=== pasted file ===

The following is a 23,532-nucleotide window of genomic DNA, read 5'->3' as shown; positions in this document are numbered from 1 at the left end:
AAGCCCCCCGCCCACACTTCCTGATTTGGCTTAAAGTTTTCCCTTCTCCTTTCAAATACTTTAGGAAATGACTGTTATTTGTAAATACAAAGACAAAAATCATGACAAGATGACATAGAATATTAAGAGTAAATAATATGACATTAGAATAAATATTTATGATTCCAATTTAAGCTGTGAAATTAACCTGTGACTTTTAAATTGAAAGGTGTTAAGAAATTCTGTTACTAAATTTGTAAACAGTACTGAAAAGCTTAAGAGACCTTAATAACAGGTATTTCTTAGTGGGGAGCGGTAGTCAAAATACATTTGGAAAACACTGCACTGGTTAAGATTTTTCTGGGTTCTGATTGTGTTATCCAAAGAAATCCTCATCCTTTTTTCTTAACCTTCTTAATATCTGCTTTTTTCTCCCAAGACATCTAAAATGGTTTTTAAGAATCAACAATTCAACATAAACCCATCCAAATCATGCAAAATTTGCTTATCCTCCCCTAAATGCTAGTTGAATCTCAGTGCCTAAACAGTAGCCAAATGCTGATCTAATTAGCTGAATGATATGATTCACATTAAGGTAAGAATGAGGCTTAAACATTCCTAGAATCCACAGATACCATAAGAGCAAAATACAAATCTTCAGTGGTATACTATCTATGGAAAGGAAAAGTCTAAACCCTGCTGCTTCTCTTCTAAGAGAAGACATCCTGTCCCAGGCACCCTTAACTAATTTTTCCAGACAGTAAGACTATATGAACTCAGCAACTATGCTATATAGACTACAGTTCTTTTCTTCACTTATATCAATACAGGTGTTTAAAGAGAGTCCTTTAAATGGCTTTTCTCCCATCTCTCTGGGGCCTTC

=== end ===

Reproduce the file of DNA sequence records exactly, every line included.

The following is a 23,532-nucleotide window of genomic DNA, read 5'->3' as shown; positions in this document are numbered from 1 at the left end:
AAGCCCCCCGCCCACACTTCCTGATTTGGCTTAAAGTTTTCCCTTCTCCTTTCAAATACTTTAGGAAATGACTGTTATTTGTAAATACAAAGACAAAAATCATGACAAGATGACATAGAATATTAAGAGTAAATAATATGACATTAGAATAAATATTTATGATTCCAATTTAAGCTGTGAAATTAACCTGTGACTTTTAAATTGAAAGGTGTTAAGAAATTCTGTTACTAAATTTGTAAACAGTACTGAAAAGCTTAAGAGACCTTAATAACAGGTATTTCTTAGTGGGGAGCGGTAGTCAAAATACATTTGGAAAACACTGCACTGGTTAAGATTTTTCTGGGTTCTGATTGTGTTATCCAAAGAAATCCTCATCCTTTTTTCTTAACCTTCTTAATATCTGCTTTTTTCTCCCAAGACATCTAAAATGGTTTTTAAGAATCAACAATTCAACATAAACCCATCCAAATCATGCAAAATTTGCTTATCCTCCCCTAAATGCTAGTTGAATCTCAGTGCCTAAACAGTAGCCAAATGCTGATCTAATTAGCTGAATGATATGATTCACATTAAGGTAAGAATGAGGCTTAAACATTCCTAGAATCCACAGATACCATAAGAGCAAAATACAAATCTTCAGTGGTATACTATCTATGGAAAGGAAAAGTCTAAACCCTGCTGCTTCTCTTCTAAGAGAAGACATCCTGTCCCAGGCACCCTTAACTAATTTTTCCAGACAGTAAGACTATATGAACTCAGCAACTATGCTATATAGACTACAGTTCTTTTCTTCACTTATATCAATACAGGTGTTTAAAGAGAGTCCTTTAAATGGCTTTTCTCCCATCTCTCTGGGGCCTTC